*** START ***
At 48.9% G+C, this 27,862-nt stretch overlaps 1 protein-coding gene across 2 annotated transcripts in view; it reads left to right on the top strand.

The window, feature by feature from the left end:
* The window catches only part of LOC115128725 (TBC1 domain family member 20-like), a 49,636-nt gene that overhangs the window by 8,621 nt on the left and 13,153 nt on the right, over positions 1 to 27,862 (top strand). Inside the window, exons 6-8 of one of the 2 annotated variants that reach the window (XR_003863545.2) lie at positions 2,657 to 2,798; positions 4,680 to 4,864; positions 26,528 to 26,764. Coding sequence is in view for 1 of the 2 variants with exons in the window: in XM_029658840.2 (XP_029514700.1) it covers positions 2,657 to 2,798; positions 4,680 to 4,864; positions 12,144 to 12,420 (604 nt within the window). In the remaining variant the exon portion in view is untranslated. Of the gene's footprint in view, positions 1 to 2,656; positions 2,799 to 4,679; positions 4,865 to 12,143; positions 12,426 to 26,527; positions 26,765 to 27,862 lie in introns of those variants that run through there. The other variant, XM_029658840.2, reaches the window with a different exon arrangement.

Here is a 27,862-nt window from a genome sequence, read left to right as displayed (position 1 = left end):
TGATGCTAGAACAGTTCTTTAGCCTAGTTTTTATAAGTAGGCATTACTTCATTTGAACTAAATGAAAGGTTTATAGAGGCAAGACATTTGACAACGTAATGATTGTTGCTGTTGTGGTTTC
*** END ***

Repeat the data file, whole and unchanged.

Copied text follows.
At 48.9% G+C, this 27,862-nt stretch overlaps 1 protein-coding gene across 2 annotated transcripts in view; it reads left to right on the top strand.

The window, feature by feature from the left end:
* The window catches only part of LOC115128725 (TBC1 domain family member 20-like), a 49,636-nt gene that overhangs the window by 8,621 nt on the left and 13,153 nt on the right, over positions 1 to 27,862 (top strand). Inside the window, exons 6-8 of one of the 2 annotated variants that reach the window (XR_003863545.2) lie at positions 2,657 to 2,798; positions 4,680 to 4,864; positions 26,528 to 26,764. Coding sequence is in view for 1 of the 2 variants with exons in the window: in XM_029658840.2 (XP_029514700.1) it covers positions 2,657 to 2,798; positions 4,680 to 4,864; positions 12,144 to 12,420 (604 nt within the window). In the remaining variant the exon portion in view is untranslated. Of the gene's footprint in view, positions 1 to 2,656; positions 2,799 to 4,679; positions 4,865 to 12,143; positions 12,426 to 26,527; positions 26,765 to 27,862 lie in introns of those variants that run through there. The other variant, XM_029658840.2, reaches the window with a different exon arrangement.

Here is a 27,862-nt window from a genome sequence, read left to right as displayed (position 1 = left end):
TGATGCTAGAACAGTTCTTTAGCCTAGTTTTTATAAGTAGGCATTACTTCATTTGAACTAAATGAAAGGTTTATAGAGGCAAGACATTTGACAACGTAATGATTGTTGCTGTTGTGGTTTC